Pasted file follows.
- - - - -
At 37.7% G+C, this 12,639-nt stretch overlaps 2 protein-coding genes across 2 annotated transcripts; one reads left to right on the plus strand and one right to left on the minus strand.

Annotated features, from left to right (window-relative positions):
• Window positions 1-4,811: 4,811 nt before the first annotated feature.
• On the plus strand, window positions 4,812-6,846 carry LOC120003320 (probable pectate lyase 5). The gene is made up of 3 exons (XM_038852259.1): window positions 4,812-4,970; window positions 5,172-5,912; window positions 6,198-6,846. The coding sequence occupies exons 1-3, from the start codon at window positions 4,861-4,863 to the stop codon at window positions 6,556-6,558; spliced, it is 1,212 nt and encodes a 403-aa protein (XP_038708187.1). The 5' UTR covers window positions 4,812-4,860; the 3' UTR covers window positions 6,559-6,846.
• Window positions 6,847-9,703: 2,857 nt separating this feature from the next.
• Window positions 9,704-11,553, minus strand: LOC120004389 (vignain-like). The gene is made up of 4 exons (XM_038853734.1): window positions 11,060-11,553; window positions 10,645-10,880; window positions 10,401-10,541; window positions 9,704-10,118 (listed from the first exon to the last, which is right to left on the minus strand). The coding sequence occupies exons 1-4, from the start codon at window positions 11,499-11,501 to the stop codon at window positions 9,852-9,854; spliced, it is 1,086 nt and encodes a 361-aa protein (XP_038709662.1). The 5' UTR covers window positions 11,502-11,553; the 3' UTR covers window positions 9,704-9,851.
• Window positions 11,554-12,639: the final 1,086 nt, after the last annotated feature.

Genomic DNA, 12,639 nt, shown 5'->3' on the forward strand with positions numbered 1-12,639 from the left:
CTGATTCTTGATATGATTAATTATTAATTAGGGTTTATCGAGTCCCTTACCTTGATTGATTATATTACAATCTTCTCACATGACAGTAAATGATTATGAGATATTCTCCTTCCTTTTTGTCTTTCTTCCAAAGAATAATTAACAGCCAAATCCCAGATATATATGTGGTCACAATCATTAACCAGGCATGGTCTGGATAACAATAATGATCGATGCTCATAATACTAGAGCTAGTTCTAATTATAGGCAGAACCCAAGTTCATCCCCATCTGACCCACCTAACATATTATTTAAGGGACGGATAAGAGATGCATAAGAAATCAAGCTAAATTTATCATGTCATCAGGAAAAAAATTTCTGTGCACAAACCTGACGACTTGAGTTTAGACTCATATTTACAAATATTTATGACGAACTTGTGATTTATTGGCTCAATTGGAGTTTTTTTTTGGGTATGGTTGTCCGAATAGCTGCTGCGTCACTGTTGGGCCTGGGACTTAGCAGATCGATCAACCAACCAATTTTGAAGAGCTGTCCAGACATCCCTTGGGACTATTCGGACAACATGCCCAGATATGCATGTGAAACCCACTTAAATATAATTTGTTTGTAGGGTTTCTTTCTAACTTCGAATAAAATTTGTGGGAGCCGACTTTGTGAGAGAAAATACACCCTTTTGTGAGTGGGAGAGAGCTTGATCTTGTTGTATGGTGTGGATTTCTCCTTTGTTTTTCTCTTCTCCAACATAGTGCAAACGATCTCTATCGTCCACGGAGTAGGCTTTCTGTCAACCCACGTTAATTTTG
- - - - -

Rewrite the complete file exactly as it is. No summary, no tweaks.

At 37.7% G+C, this 12,639-nt stretch overlaps 2 protein-coding genes across 2 annotated transcripts; one reads left to right on the plus strand and one right to left on the minus strand.

Annotated features, from left to right (window-relative positions):
• Window positions 1-4,811: 4,811 nt before the first annotated feature.
• On the plus strand, window positions 4,812-6,846 carry LOC120003320 (probable pectate lyase 5). The gene is made up of 3 exons (XM_038852259.1): window positions 4,812-4,970; window positions 5,172-5,912; window positions 6,198-6,846. The coding sequence occupies exons 1-3, from the start codon at window positions 4,861-4,863 to the stop codon at window positions 6,556-6,558; spliced, it is 1,212 nt and encodes a 403-aa protein (XP_038708187.1). The 5' UTR covers window positions 4,812-4,860; the 3' UTR covers window positions 6,559-6,846.
• Window positions 6,847-9,703: 2,857 nt separating this feature from the next.
• Window positions 9,704-11,553, minus strand: LOC120004389 (vignain-like). The gene is made up of 4 exons (XM_038853734.1): window positions 11,060-11,553; window positions 10,645-10,880; window positions 10,401-10,541; window positions 9,704-10,118 (listed from the first exon to the last, which is right to left on the minus strand). The coding sequence occupies exons 1-4, from the start codon at window positions 11,499-11,501 to the stop codon at window positions 9,852-9,854; spliced, it is 1,086 nt and encodes a 361-aa protein (XP_038709662.1). The 5' UTR covers window positions 11,502-11,553; the 3' UTR covers window positions 9,704-9,851.
• Window positions 11,554-12,639: the final 1,086 nt, after the last annotated feature.

Genomic DNA, 12,639 nt, shown 5'->3' on the forward strand with positions numbered 1-12,639 from the left:
CTGATTCTTGATATGATTAATTATTAATTAGGGTTTATCGAGTCCCTTACCTTGATTGATTATATTACAATCTTCTCACATGACAGTAAATGATTATGAGATATTCTCCTTCCTTTTTGTCTTTCTTCCAAAGAATAATTAACAGCCAAATCCCAGATATATATGTGGTCACAATCATTAACCAGGCATGGTCTGGATAACAATAATGATCGATGCTCATAATACTAGAGCTAGTTCTAATTATAGGCAGAACCCAAGTTCATCCCCATCTGACCCACCTAACATATTATTTAAGGGACGGATAAGAGATGCATAAGAAATCAAGCTAAATTTATCATGTCATCAGGAAAAAAATTTCTGTGCACAAACCTGACGACTTGAGTTTAGACTCATATTTACAAATATTTATGACGAACTTGTGATTTATTGGCTCAATTGGAGTTTTTTTTTGGGTATGGTTGTCCGAATAGCTGCTGCGTCACTGTTGGGCCTGGGACTTAGCAGATCGATCAACCAACCAATTTTGAAGAGCTGTCCAGACATCCCTTGGGACTATTCGGACAACATGCCCAGATATGCATGTGAAACCCACTTAAATATAATTTGTTTGTAGGGTTTCTTTCTAACTTCGAATAAAATTTGTGGGAGCCGACTTTGTGAGAGAAAATACACCCTTTTGTGAGTGGGAGAGAGCTTGATCTTGTTGTATGGTGTGGATTTCTCCTTTGTTTTTCTCTTCTCCAACATAGTGCAAACGATCTCTATCGTCCACGGAGTAGGCTTTCTGTCAACCCACGTTAATTTTG